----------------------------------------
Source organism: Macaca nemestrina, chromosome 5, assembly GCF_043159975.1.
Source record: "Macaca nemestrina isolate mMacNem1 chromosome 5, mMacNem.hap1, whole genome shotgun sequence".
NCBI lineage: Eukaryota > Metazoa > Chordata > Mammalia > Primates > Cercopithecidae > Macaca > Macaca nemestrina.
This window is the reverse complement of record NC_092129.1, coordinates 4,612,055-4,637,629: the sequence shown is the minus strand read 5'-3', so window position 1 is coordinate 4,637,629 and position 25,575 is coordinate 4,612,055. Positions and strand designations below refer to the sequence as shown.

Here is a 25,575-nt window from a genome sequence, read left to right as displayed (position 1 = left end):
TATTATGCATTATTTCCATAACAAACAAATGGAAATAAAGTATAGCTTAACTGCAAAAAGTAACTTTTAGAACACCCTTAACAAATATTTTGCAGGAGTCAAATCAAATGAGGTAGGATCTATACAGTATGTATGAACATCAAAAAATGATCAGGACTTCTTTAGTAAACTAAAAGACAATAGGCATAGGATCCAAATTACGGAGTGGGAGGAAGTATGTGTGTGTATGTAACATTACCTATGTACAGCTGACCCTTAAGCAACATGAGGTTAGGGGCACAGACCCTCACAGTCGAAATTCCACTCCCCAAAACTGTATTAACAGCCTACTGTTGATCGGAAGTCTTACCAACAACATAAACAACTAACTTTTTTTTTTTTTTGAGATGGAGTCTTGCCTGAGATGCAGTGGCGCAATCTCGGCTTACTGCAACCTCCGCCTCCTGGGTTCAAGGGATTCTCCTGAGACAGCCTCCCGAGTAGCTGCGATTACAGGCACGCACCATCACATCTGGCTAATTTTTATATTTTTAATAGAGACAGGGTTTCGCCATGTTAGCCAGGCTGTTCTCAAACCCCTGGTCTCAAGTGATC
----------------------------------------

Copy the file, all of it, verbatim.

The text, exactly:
Source organism: Macaca nemestrina, chromosome 5, assembly GCF_043159975.1.
Source record: "Macaca nemestrina isolate mMacNem1 chromosome 5, mMacNem.hap1, whole genome shotgun sequence".
NCBI lineage: Eukaryota > Metazoa > Chordata > Mammalia > Primates > Cercopithecidae > Macaca > Macaca nemestrina.
This window is the reverse complement of record NC_092129.1, coordinates 4,612,055-4,637,629: the sequence shown is the minus strand read 5'-3', so window position 1 is coordinate 4,637,629 and position 25,575 is coordinate 4,612,055. Positions and strand designations below refer to the sequence as shown.

Here is a 25,575-nt window from a genome sequence, read left to right as displayed (position 1 = left end):
TATTATGCATTATTTCCATAACAAACAAATGGAAATAAAGTATAGCTTAACTGCAAAAAGTAACTTTTAGAACACCCTTAACAAATATTTTGCAGGAGTCAAATCAAATGAGGTAGGATCTATACAGTATGTATGAACATCAAAAAATGATCAGGACTTCTTTAGTAAACTAAAAGACAATAGGCATAGGATCCAAATTACGGAGTGGGAGGAAGTATGTGTGTGTATGTAACATTACCTATGTACAGCTGACCCTTAAGCAACATGAGGTTAGGGGCACAGACCCTCACAGTCGAAATTCCACTCCCCAAAACTGTATTAACAGCCTACTGTTGATCGGAAGTCTTACCAACAACATAAACAACTAACTTTTTTTTTTTTTTGAGATGGAGTCTTGCCTGAGATGCAGTGGCGCAATCTCGGCTTACTGCAACCTCCGCCTCCTGGGTTCAAGGGATTCTCCTGAGACAGCCTCCCGAGTAGCTGCGATTACAGGCACGCACCATCACATCTGGCTAATTTTTATATTTTTAATAGAGACAGGGTTTCGCCATGTTAGCCAGGCTGTTCTCAAACCCCTGGTCTCAAGTGATC